DEAR DR. FOX: I just read your column titled “Help Needed for Dogs with Fatty Tumors.” My 11-year-old black Labrador retriever has had fatty tumors since he was about a year old. Most of them are small (less than an inch), but he has had a very large one (4-inch diameter) on his thigh for at least eight years.
As I find a tumor, I have the vet send in a sample to test for cancer. The large tumor has been tested twice. She has always advised leaving the tumors alone because they aren’t malignant.
My dog has now developed a tumor on his back leg, next to his rectum. It was tested and it is not cancer, but it seems to bother him when he runs. He will often sort of hop on three legs. He also sometimes drags it a bit. The vet says it shouldn’t bother his movement. In general, she is a vet who believes in just letting things be.
Should I be concerned about this fatty tumor (2-3 inches) and his running, even though it is not cancer? I would have to find another vet to remove the tumor if you think it should be removed. -- A.H., St. Louis, Missouri
DEAR A.H.: Being unable to examine your dog myself, I recommend seeking a second opinion -- with all due respect for your dog’s veterinarian who, like me, takes a conservative approach to these benign lipomas.
If your dog’s blood tests indicate good liver and kidney function, and thus a lower risk of anesthetic complications, and you can see an experienced soft-tissue veterinary surgeon, I would proceed with the surgery. The growths are only going to increase in size and cause more and more discomfort. The longer you wait, the lower your dog’s quality of life is likely to become.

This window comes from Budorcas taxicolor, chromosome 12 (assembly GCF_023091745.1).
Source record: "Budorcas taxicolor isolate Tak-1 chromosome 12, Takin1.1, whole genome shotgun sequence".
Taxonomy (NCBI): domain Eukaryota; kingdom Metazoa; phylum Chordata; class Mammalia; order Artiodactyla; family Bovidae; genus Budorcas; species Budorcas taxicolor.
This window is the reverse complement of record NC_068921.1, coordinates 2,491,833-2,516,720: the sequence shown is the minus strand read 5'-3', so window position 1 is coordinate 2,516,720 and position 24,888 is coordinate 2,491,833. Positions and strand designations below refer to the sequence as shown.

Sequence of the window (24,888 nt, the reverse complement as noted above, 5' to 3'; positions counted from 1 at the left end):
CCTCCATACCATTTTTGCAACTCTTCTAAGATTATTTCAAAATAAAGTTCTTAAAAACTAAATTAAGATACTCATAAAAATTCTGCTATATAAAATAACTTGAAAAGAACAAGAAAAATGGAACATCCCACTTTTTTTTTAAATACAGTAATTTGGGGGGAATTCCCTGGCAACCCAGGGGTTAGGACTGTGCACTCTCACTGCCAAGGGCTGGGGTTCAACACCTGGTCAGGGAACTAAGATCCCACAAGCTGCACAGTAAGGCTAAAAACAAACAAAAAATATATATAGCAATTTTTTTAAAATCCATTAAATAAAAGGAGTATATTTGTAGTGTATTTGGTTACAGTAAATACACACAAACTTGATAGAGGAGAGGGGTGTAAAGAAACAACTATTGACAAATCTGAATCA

DEAR DR. FOX: Our cat is a 13-year-old rescue with a host of issues, including IBD, allergies and kidney disease. She is also very emotionally needy.
Ever since she has been with us, she has had a strange interest in eating plastic, particularly plastic bags (which we keep away from her, of course). We brought this to the attention of her vets (she has many specialists) and they all found this perplexing.
A few months ago, she started eating her litter. We use Dr. Elsey’s Senior Litter, which is silica-based and has sodium bentonite in it. I’ve read conflicting reports about whether or not this is hazardous. Her internist recommended cat grass, but she is not interested. I have read that litter-eating could fulfill a dietary need or could be a condition called pica, in which case she could be doing this out of boredom or because of a psychological issue.
She is an indoor kitty, and we have tried to engage her in playtime, but she has a limited attention span and gets bored easily.
What do you make of this behavior, and how do you feel about sodium bentonite? -- M.L., St. Louis, Missouri
DEAR M.L.: Many cats like to lick and even eat plastic. Many plastics have ingredients derived from animal fat, which can make the material attractive to animals. The protective gloss on some paper money also contains stearates derived from tallow (animal fat). I know of many cats who have become money hoarders!
Regardless of what ingredients are in the cat litter you are using, eating litter could be a sign of gut irritation -- lymphatic cancer being my first consideration.
Second, it could indicate a lack of dietary fiber, especially if your cat is fed only moist canned cat food. Mix in a pinch of psyllium husks and let them soak in the food before serving, working up to 1/4 teaspoon in four small meals a day.
Pica can also have other causes, including hyperthyroidism; I would advise additional veterinary evaluation. And consider changing the kind of litter you are using and see if that makes a difference, too.
(Send all mail to firstname.lastname@example.org or to Dr. Michael Fox in care of Andrews McMeel Syndication, 1130 Walnut St., Kansas City, MO 64106. The volume of mail received prohibits personal replies, but questions and comments of general interest will be discussed in future columns.
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